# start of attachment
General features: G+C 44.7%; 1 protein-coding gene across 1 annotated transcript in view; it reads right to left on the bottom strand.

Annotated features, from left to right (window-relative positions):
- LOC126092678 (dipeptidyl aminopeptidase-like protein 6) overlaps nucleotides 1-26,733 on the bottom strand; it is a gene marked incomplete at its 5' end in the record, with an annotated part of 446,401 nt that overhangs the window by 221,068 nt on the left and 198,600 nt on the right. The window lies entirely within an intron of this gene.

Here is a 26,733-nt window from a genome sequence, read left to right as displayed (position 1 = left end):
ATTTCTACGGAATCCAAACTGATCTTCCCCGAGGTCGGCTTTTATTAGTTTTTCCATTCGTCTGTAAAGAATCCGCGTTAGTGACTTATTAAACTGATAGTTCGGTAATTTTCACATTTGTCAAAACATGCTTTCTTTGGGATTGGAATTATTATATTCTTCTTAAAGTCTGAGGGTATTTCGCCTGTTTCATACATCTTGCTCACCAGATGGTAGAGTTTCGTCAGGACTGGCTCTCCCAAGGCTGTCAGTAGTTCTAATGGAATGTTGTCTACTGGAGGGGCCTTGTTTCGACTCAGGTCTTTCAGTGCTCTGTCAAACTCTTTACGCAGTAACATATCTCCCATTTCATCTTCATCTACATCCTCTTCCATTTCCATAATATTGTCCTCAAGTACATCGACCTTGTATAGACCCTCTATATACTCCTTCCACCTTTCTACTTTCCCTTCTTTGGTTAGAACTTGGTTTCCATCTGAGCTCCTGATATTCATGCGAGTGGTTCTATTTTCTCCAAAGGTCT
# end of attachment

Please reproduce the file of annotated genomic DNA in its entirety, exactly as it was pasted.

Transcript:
General features: G+C 44.7%; 1 protein-coding gene across 1 annotated transcript in view; it reads right to left on the bottom strand.

Annotated features, from left to right (window-relative positions):
- LOC126092678 (dipeptidyl aminopeptidase-like protein 6) overlaps nucleotides 1-26,733 on the bottom strand; it is a gene marked incomplete at its 5' end in the record, with an annotated part of 446,401 nt that overhangs the window by 221,068 nt on the left and 198,600 nt on the right. The window lies entirely within an intron of this gene.

Here is a 26,733-nt window from a genome sequence, read left to right as displayed (position 1 = left end):
ATTTCTACGGAATCCAAACTGATCTTCCCCGAGGTCGGCTTTTATTAGTTTTTCCATTCGTCTGTAAAGAATCCGCGTTAGTGACTTATTAAACTGATAGTTCGGTAATTTTCACATTTGTCAAAACATGCTTTCTTTGGGATTGGAATTATTATATTCTTCTTAAAGTCTGAGGGTATTTCGCCTGTTTCATACATCTTGCTCACCAGATGGTAGAGTTTCGTCAGGACTGGCTCTCCCAAGGCTGTCAGTAGTTCTAATGGAATGTTGTCTACTGGAGGGGCCTTGTTTCGACTCAGGTCTTTCAGTGCTCTGTCAAACTCTTTACGCAGTAACATATCTCCCATTTCATCTTCATCTACATCCTCTTCCATTTCCATAATATTGTCCTCAAGTACATCGACCTTGTATAGACCCTCTATATACTCCTTCCACCTTTCTACTTTCCCTTCTTTGGTTAGAACTTGGTTTCCATCTGAGCTCCTGATATTCATGCGAGTGGTTCTATTTTCTCCAAAGGTCT